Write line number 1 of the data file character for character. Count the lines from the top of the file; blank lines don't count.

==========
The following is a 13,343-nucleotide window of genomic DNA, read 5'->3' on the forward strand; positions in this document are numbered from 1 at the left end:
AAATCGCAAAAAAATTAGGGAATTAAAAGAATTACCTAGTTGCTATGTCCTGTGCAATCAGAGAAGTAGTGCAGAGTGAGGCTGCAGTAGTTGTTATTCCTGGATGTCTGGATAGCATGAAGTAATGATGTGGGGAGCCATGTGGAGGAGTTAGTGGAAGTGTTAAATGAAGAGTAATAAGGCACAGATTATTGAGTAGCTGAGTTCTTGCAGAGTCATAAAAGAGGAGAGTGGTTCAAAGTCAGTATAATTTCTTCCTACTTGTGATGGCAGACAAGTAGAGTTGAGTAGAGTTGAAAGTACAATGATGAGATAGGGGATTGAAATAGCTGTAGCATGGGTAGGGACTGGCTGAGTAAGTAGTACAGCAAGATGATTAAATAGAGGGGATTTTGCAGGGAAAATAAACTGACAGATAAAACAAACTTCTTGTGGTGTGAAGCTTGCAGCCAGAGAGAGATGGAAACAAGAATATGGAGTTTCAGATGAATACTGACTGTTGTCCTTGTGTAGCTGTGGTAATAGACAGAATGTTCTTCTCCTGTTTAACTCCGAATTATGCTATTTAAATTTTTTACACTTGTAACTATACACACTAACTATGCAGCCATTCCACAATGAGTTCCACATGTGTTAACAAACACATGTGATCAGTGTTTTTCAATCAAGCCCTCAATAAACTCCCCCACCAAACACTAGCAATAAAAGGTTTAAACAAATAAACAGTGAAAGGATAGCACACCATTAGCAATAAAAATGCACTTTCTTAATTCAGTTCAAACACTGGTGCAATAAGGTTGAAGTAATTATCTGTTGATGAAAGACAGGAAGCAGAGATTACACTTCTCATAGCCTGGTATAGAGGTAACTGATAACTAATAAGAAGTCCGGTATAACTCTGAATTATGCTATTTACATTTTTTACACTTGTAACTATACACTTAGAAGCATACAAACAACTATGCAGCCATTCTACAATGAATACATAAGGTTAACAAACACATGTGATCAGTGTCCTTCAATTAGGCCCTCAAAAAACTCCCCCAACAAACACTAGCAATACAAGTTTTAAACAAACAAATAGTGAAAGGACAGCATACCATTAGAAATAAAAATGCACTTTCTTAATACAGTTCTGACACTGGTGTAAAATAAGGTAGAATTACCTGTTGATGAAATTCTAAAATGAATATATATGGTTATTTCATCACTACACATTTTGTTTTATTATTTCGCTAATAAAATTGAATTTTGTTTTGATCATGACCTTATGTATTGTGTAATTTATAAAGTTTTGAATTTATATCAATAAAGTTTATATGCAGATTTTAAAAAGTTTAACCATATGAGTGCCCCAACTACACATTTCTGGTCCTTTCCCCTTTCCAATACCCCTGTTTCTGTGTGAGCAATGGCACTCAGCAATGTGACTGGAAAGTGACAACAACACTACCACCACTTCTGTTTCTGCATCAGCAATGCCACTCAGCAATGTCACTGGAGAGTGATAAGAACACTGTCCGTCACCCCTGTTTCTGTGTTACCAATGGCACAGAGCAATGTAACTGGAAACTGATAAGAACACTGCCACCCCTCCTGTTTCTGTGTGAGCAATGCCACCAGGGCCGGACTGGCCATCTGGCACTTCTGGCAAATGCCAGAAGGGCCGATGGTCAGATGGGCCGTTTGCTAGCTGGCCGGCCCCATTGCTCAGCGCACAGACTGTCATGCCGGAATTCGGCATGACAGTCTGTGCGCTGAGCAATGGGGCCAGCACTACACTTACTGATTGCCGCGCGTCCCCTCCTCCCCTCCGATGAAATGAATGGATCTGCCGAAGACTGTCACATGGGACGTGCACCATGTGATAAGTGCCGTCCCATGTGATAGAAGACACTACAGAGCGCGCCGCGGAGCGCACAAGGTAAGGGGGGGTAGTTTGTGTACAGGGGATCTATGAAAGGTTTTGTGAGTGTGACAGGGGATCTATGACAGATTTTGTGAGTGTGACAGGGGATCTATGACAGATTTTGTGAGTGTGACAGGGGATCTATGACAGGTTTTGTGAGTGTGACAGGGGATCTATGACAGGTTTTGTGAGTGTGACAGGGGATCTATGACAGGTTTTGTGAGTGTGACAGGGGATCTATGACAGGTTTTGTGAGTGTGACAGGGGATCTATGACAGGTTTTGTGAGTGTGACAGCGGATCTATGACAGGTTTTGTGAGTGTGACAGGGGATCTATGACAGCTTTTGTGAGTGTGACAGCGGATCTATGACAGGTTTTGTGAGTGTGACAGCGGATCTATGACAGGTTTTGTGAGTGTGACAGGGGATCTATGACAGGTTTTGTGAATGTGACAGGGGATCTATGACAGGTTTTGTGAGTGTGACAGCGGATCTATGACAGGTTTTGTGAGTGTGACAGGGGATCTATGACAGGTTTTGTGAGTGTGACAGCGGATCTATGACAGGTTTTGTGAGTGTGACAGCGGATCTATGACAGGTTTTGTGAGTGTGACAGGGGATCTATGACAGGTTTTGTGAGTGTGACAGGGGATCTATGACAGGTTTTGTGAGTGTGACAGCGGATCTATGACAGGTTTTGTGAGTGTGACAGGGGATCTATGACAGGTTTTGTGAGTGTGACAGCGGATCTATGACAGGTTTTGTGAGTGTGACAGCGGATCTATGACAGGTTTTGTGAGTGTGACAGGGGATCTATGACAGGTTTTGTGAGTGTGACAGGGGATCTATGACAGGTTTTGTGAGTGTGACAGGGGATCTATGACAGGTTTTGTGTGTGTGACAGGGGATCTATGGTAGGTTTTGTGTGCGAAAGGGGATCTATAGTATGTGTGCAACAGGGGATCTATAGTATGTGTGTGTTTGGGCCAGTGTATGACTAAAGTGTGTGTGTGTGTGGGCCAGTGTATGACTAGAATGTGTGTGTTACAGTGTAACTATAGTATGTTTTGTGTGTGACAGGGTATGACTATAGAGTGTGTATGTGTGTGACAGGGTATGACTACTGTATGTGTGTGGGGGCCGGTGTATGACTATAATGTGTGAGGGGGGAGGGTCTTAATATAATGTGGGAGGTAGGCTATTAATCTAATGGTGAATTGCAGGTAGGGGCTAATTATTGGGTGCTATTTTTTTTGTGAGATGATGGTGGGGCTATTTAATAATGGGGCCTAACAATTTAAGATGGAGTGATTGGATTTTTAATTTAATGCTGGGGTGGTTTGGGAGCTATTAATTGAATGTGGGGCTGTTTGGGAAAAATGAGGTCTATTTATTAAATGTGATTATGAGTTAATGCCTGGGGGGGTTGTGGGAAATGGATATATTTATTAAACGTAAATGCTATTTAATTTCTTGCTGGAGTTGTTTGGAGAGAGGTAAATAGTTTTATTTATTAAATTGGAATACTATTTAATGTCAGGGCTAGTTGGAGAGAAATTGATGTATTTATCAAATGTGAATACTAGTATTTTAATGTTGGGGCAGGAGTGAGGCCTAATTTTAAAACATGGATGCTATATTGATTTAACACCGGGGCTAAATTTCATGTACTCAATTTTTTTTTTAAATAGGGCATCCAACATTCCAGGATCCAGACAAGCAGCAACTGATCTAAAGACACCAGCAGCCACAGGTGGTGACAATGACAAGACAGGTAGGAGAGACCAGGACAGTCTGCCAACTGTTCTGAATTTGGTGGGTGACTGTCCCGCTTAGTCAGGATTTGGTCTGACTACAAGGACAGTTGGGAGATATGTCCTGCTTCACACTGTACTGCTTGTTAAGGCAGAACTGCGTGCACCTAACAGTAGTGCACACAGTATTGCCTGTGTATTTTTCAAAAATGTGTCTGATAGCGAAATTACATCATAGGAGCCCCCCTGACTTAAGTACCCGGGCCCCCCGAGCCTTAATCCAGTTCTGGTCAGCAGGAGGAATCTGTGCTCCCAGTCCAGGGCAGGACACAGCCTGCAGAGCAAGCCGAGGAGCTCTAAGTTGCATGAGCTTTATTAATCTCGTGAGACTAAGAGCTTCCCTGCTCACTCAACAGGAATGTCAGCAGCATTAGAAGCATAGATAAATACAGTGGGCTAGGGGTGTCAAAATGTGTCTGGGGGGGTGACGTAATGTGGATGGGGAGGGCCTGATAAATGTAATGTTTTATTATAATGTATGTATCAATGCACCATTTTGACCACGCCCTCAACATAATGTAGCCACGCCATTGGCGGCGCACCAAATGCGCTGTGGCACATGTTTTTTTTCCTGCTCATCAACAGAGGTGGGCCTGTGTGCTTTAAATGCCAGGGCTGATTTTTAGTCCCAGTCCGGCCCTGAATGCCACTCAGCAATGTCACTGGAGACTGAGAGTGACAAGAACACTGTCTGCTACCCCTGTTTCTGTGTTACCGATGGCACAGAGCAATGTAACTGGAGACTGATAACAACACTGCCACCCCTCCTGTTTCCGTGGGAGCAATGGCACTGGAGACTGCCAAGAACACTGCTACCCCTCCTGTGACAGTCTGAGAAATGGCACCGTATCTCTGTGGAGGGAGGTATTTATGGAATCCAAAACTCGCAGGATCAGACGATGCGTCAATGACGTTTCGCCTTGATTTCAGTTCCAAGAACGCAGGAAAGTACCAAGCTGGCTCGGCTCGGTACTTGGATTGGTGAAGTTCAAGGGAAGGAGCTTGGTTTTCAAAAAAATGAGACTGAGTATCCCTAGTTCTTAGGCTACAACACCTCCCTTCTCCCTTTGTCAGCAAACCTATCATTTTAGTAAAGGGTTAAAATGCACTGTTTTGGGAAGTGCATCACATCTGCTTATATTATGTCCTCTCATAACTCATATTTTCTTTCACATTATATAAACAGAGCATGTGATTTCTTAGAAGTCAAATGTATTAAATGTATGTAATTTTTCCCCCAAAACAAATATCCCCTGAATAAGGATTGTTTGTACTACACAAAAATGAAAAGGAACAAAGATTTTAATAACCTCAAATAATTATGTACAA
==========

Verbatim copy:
The following is a 13,343-nucleotide window of genomic DNA, read 5'->3' on the forward strand; positions in this document are numbered from 1 at the left end: